The Tournament Bridge
The Tournament Bridge

Picture the scene; banners flying, marshalls leading a procession past temporary grandstands with a Royal Box and Pavillions reminiscent of a medieval extravaganza. Participants were dressed in medieval-style armour, some of it specially made for the event, while attendants were dressed in medieval clothing, as were many of the spectators. Following the Procession from the Castle was a Joust, or tilting with lances.

During the Jousting only one combatant, Lord Eglinton himself, managed a clean strike on the shield of his opponent. Unfortunately, foul weather caused the entire second day of the Tournament to be cancelled.

The highlight of the third day was a Melee, or mass fight, followed by a Ball in the evening. To no one's surprise the overall winner of the Tournament was judged to be Lord Eglinton himself, and his defeated foes contributed money to commission a silver trophy, which was so ornate that it took almost 4 years to finish.

To be fair to the 13th Earl, he reformed his spendthrift ways following the Tournament, and in later years seems to have been highly regarded by his tenants and among society at large.

The Tournament is the most colourful episode in the long history of Eglinton Castle, but there is only one tangible reminder of the Tournament to see today. That is the ornamental Tournament Bridge, which crosses Lugton Water a short walk from the castle site.

The bridge is a wonderful, romantic piece of Victorian engineering, but it was not in existence after 1845, long after the Tournament itself - it replaces earlier bridges which carried 'knights' to the jousting ground, but its romantic style is a reminder of the 1839 medieval festival.

Remains of the castle
Remains of the castle

Hard Times

The Eglinton's lost their fortune in an ambitious scheme to build a new harbour at Ardrossan, and the castle was abandoned. It was left to decay, and in 1925 the roof was removed so the walls could be used for target practise by the military.

The tottering shell of the house was pulled down in 1973, leaving only a single corner tower and a small section of exterior wall, beside straggling remains of foundations.

It is a tantalising set of remains, just enough to make you wonder how grand the castle would have looked at the time of the great Tournament, when the great and the good of Europe flocked here to take parkt in Lord Eglinton's gesture of romantic extravagance!


The country park doesn't really promote the castle a lot, rather focussing on family activities, camping, and walks in the park. That's understandable, but it does mean that there isn't much information at the site itself.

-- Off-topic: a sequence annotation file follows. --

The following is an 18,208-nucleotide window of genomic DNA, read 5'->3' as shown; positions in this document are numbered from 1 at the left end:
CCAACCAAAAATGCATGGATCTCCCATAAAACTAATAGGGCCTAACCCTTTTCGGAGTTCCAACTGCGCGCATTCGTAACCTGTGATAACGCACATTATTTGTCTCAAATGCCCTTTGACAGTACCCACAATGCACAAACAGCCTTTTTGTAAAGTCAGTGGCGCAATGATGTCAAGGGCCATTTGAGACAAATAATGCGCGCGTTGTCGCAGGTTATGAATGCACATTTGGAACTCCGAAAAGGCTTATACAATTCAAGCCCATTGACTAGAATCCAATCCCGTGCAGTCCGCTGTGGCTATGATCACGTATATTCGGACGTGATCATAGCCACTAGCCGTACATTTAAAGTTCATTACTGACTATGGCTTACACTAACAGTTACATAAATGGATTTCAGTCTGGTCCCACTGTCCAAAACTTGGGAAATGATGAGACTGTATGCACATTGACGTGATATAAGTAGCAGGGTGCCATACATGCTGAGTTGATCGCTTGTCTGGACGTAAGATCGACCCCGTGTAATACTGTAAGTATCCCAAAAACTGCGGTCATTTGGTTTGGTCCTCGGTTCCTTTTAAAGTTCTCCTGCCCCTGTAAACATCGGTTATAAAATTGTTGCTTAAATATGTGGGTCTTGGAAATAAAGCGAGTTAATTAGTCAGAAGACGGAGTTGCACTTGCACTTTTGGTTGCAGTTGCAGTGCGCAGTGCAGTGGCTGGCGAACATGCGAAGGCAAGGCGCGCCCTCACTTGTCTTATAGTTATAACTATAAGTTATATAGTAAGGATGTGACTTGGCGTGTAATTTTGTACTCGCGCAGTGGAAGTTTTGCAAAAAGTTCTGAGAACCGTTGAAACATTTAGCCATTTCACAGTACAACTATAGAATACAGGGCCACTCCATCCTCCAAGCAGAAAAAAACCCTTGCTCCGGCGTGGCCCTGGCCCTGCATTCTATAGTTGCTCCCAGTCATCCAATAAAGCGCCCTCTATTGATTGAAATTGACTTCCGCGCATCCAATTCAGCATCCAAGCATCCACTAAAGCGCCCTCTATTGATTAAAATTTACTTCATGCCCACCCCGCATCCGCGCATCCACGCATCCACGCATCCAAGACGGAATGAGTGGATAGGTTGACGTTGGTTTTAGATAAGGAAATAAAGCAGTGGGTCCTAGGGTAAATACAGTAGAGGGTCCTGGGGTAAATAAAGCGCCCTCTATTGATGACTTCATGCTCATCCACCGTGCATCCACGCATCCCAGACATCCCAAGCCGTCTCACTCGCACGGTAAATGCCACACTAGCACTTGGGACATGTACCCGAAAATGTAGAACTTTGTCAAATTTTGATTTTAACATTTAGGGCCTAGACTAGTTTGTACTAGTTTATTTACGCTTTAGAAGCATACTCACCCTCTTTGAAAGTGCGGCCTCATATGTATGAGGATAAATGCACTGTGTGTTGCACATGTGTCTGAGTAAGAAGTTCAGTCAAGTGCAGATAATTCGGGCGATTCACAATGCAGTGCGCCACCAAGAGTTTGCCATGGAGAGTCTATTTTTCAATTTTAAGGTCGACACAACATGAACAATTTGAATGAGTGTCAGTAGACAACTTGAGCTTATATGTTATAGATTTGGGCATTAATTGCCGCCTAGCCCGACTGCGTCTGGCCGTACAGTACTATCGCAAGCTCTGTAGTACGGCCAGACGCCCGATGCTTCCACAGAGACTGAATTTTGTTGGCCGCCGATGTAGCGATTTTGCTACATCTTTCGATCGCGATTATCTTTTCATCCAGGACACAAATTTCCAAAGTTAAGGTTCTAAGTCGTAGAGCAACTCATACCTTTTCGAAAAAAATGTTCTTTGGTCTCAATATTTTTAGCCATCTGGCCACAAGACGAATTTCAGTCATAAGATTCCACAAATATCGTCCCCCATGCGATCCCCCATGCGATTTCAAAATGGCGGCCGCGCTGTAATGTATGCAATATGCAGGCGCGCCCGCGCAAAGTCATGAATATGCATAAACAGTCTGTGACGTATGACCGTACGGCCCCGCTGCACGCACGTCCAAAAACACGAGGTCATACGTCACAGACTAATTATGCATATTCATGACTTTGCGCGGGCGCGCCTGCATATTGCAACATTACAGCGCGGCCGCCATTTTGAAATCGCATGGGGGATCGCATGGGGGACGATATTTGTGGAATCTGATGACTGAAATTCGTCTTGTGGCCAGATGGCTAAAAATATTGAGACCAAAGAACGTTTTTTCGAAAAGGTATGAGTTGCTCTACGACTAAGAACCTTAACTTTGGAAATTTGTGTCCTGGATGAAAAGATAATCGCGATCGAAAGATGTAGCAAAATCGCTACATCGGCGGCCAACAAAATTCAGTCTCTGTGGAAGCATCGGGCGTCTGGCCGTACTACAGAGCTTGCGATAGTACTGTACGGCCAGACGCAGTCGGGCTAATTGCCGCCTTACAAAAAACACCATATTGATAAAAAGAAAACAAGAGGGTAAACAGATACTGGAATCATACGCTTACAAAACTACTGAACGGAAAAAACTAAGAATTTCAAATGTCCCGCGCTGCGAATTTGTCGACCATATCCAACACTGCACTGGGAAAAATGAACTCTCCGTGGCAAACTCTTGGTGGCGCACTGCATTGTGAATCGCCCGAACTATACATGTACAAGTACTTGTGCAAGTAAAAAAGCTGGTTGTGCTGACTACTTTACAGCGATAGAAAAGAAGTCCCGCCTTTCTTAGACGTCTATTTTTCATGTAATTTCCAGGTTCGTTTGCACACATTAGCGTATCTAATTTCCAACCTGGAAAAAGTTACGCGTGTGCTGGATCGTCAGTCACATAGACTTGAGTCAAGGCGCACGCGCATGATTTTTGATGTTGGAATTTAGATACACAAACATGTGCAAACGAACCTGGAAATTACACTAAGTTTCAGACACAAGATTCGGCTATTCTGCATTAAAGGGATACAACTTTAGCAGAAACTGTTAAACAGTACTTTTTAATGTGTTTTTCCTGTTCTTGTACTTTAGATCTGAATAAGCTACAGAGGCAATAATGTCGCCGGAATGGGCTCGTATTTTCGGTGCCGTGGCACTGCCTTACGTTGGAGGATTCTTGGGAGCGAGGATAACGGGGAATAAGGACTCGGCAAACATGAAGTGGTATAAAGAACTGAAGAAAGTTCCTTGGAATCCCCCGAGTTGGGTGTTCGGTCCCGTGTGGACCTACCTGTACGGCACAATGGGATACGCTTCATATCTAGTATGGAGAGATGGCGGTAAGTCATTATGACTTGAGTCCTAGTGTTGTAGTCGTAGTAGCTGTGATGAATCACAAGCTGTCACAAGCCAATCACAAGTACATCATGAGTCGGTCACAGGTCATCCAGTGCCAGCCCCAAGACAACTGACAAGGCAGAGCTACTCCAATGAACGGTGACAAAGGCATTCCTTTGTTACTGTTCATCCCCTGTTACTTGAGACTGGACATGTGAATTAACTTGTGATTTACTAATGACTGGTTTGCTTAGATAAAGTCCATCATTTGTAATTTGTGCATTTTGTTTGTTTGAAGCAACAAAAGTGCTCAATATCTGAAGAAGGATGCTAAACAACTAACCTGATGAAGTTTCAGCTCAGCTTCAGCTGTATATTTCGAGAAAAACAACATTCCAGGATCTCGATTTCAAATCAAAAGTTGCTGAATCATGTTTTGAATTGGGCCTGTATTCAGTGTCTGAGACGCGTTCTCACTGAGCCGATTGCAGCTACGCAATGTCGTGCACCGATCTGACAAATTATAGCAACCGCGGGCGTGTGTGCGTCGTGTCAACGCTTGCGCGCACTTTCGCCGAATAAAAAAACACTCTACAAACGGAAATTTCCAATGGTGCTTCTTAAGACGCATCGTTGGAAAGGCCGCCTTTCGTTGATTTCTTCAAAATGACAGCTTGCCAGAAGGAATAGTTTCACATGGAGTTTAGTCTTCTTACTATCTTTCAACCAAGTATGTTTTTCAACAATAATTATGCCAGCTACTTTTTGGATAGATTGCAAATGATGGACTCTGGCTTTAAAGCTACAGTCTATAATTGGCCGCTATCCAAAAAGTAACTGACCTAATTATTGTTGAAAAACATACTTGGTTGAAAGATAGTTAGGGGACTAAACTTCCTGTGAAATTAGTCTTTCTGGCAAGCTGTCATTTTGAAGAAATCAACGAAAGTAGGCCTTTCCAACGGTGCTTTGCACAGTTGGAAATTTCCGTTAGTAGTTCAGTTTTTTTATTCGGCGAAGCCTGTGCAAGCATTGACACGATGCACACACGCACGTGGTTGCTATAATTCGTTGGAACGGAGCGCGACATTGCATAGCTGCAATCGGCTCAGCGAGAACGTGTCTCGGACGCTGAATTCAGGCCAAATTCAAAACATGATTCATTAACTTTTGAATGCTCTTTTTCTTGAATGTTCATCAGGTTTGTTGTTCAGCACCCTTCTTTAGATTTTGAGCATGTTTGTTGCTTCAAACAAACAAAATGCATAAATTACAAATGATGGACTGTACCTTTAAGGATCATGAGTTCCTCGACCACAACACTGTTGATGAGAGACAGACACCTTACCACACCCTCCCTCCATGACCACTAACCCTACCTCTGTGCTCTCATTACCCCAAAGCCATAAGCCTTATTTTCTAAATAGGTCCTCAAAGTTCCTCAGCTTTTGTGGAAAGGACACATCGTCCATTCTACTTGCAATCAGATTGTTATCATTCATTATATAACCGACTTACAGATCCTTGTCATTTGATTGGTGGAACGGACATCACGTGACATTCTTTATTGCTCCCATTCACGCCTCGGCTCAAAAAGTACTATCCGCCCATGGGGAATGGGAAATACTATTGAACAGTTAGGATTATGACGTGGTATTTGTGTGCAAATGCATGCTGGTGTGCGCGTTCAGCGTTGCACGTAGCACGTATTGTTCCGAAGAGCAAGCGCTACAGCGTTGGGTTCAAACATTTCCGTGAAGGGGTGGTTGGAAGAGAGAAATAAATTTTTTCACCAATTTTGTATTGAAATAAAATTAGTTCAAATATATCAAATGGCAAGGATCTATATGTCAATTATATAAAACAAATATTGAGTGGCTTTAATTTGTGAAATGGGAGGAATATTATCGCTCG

There is an exhibition at the park visitor centre which gives a brief overview of the castle history and the estate, and a lot of information on the Eglinton Tournament, but we found the exhibition rather jumbled and hard to follow in a coherent way. That said, it did help drive home just how big an event the Tournament was and what an impact it had at the time.

You can walk to the castle directly from the visitor centre following signed trails, but its a lot easier if you get one of the free leaflets with a printed map of the park, as the trails aren't that simple to follow.

I highly, highly recommend good waterproof footwear; we visited after a period of rain, and I assumed - wrongly - that the trails around the park would enable me to easily keep my feet dry just by keeping to the path. I was dead wrong, and I got soaking wet feet, so learn from my mistake!

Image of the Eglinton Tournament is a public domain image, from a print by Edward Henry Corbould.

More Photos

About Eglinton Castle
Address: Eglinton Country Park, Kilwinning, Ayrshire, Scotland, KA13 7QA
Attraction Type: Castle
Location: Between Irvine and Kilwinning. Access by car from the A78 Eglinton interchange or off the A737 from Kilwinning, or on foot via long-distance footpaths from both Kilwinning and Irvine.
Website: Eglinton Castle
Location map
OS: NS319420
Photo Credit: David Ross and Britain Express


Heritage Rated from 1- 5 (low to exceptional) on historic interest

Kilwinning Abbey - 1.3 miles (Abbey) Heritage Rating

Irvine Burns Club - 1.8 miles (Museum) Heritage Rating

Seagate Castle - 1.8 miles (Castle) Heritage Rating

Dalgarven Mill - 1.9 miles (Museum) Heritage Rating

Scottish Maritime Museum - 2.3 miles (Museum) Heritage Rating

North Ayrshire Heritage Centre - 4.6 miles (Museum) Heritage Rating

Dundonald Castle - 5.4 miles (Castle) Heritage Rating

Rowallan Castle - 7.1 miles (Castle) Heritage Rating

Nearest Holiday Cottages to Eglinton Castle:

Nearby accommodation is calculated 'as the crow flies' from Eglinton Castle. 'Nearest' may involve a long drive up and down glens or, if you are near the coast, may include a ferry ride! Please check the property map to make sure the location is right for you.

  More self catering near Eglinton Castle

Show self catering cottages near Eglinton Castle